“Every region has specialties to explore in their seasonal offerings. For instance, I love the locally grown dates in Tucson. Buying regional and seasonal produce is a great opportunity to see what does grow locally that doesn’t grow elsewhere—and it’s a wonderful way to connect with your community, ranchers, farmers, and helps make your meals more special,” Stephanie adds.
Selecting Foods in Season
Even though we all like to eat strawberries year-round, the best time to eat them fresh differs by the region you live in. If you live in California, strawberries are grown there year-round. But if you reside in southern states, they are in-season only from April until June. Stephanie can buy dates nearly year-round in Tucson, for example, as they require dry, warm climates. Whereas Maggie in the springtime looks forward to fresh radishes and a large bounty of onions, her favorite being “ramps,” from harvests in Lenox, Massachusetts.
Purchasing directly from a local grower shortly after harvest is the best way to ensure you are getting healthy produce that is in-season to your region. And if you do not live near a farmer’s market and are strapped for time, don’t fear. There are plenty of ways to purchase regional, seasonal foods via delivery services that are often affordable. There are likely Community Supported Agriculture (CSA) programs operating in your area and at restaurants and businesses committed to seasonal, local food. Some farmers and ranchers often combine efforts to deliver weekly or monthly seasonal variety baskets filled with fruit, vegetables, eggs, cheese, meats and even wines, directly to your door.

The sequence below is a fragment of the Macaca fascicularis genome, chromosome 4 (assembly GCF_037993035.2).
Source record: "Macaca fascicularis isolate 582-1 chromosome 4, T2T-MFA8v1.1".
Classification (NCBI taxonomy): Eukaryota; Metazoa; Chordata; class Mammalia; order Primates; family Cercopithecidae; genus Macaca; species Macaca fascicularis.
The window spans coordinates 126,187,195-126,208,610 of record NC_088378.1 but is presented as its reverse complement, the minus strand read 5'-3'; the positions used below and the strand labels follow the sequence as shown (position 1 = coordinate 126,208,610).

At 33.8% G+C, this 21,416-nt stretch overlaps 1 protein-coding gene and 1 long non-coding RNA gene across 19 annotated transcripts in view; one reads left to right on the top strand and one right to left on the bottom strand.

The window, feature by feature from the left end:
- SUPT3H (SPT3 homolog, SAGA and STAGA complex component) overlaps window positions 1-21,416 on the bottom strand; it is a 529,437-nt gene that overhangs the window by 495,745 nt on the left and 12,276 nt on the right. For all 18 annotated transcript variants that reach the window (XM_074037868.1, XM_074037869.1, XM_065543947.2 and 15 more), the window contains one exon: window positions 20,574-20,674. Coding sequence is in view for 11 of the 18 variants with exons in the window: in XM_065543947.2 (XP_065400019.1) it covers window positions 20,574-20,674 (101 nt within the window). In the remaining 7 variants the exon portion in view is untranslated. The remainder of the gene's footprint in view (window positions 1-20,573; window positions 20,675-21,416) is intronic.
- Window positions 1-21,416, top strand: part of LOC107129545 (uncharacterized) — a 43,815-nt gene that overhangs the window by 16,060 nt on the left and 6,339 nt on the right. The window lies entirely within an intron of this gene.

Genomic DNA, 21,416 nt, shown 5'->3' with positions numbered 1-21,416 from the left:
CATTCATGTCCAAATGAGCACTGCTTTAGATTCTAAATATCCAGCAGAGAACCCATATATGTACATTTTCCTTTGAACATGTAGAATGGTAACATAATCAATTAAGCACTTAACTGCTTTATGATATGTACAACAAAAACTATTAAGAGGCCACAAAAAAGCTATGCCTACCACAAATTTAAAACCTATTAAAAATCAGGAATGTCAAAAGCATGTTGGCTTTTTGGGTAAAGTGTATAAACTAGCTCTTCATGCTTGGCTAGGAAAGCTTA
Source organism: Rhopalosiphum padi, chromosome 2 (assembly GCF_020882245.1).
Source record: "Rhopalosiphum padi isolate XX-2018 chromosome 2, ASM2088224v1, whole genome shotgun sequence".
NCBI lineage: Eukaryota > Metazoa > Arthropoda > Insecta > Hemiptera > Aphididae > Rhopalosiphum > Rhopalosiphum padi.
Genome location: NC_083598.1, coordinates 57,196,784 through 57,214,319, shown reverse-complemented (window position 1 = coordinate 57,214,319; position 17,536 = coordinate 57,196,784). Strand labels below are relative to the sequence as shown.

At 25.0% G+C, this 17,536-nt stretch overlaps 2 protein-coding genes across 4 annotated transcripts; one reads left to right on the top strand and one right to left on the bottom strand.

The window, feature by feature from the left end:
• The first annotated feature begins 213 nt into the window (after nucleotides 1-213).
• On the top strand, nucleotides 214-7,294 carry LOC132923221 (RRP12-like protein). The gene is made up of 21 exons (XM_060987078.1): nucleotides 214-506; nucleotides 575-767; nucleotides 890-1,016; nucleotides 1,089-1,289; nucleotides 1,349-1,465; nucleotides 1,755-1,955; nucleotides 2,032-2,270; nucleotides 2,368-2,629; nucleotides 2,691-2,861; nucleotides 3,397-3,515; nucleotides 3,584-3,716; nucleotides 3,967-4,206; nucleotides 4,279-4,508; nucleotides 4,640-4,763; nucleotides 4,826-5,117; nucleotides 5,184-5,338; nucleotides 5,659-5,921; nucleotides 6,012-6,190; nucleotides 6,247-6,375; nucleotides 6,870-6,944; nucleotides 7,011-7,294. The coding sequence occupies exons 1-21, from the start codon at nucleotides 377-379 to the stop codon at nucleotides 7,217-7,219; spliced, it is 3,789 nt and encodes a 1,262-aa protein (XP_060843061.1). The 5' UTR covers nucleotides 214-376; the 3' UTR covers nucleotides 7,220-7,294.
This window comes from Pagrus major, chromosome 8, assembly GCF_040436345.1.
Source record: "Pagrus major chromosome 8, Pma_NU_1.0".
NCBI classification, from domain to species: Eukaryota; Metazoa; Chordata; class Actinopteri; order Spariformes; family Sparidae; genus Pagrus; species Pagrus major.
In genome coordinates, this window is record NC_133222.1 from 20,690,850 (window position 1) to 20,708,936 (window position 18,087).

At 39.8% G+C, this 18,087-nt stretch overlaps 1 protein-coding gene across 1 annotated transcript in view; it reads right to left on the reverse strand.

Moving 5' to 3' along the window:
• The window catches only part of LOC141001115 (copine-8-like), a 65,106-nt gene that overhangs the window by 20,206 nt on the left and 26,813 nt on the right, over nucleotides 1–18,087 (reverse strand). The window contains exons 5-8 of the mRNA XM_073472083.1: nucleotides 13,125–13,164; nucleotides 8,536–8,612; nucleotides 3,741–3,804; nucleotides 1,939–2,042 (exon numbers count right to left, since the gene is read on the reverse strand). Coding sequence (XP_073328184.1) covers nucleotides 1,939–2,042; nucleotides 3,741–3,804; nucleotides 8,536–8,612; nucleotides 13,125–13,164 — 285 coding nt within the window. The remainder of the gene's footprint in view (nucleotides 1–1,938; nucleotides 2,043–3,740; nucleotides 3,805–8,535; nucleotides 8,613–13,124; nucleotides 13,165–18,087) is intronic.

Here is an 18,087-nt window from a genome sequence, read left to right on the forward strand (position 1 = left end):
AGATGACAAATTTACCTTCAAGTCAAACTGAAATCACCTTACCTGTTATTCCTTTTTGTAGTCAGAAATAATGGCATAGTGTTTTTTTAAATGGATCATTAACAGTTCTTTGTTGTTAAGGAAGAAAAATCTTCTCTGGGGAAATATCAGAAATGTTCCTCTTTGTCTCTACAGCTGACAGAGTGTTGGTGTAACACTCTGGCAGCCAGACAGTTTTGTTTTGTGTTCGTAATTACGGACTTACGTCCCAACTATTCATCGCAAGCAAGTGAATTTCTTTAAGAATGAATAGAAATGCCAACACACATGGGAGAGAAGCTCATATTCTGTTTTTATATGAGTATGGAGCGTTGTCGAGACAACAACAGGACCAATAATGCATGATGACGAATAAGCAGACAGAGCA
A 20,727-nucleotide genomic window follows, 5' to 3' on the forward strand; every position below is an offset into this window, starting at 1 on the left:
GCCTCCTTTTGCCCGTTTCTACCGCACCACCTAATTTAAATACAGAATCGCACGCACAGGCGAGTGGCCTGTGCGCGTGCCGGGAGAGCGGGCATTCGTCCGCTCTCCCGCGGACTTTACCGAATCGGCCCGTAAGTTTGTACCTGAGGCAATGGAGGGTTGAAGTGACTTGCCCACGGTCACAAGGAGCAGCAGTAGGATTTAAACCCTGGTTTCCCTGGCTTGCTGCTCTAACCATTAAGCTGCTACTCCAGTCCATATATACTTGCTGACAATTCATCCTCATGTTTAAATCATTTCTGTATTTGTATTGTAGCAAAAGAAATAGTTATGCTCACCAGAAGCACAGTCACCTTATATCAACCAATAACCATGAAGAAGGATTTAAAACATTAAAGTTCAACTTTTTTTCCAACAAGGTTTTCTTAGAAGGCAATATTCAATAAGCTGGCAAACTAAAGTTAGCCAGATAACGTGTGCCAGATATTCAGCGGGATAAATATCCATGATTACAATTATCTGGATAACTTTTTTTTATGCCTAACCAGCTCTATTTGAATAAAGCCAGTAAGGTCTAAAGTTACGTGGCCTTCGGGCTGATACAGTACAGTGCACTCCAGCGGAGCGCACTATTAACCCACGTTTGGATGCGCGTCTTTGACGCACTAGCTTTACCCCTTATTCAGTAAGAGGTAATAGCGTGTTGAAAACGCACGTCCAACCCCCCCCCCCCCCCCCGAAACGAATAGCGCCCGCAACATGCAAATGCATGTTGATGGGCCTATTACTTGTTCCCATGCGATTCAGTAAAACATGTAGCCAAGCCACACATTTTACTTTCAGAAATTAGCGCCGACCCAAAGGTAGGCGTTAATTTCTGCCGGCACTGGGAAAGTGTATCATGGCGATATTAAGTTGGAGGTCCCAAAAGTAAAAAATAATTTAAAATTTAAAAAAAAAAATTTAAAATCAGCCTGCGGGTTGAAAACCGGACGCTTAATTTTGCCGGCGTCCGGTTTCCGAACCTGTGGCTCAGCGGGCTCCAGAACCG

For more tips on what is in season near you, go to: Seasonalfoodguide.org where you can input state and season to see what regional bounties yield.
Related Recipe: Cream of Onion Soup
Here are some tips for healthy springtime fruits and vegetables that can be found in most regions of the country:
Artichokes: They are high in prebiotic fiber, which fuels a healthy gut.
How to choose: Look for a firm bulb with tightly closed bracts (petals). Discoloration on exterior bracts is usually a harmless symptom of frost damage.
Asparagus: Provide a great source of folate and prebiotic fiber.
How to choose: Look for the thinnest stalks possible; these are the most tender. Steer clear of limp and wilted asparagus.
Chives: Fresh herbs like chives are rich in antioxidants and phytonutrients.
How to choose: For both Chinese and European chives, you’re looking for pert green blades without signs of yellowing, moisture or mildew.
Garlic: This bulbous flowering plant is rich not just in flavor but offers anti-inflammatory and heart-health benefits.
How to choose: Mature garlic heads should have a paper-like skin that covers all the cloves, which ideally are firm and free of mold or bruises. Green garlic has a light green stalk and white bulb at the base with darker green tops.
Leeks: Your immune system, nervous system, and vision all benefit from this high antioxidant cousin of the scallion.
How to choose: Common leeks look like giant scallions and have a mild onion-y, sweet flavor. Look for leeks on the smaller side, 1-2" in stem diameter with very dark greens that have no yellowing or wilted spots.
Ramps: These wild onion species are great for flavor–and fighting health-harming free radicals.
How to choose: Make sure to select ramps without slimy or discolored patches.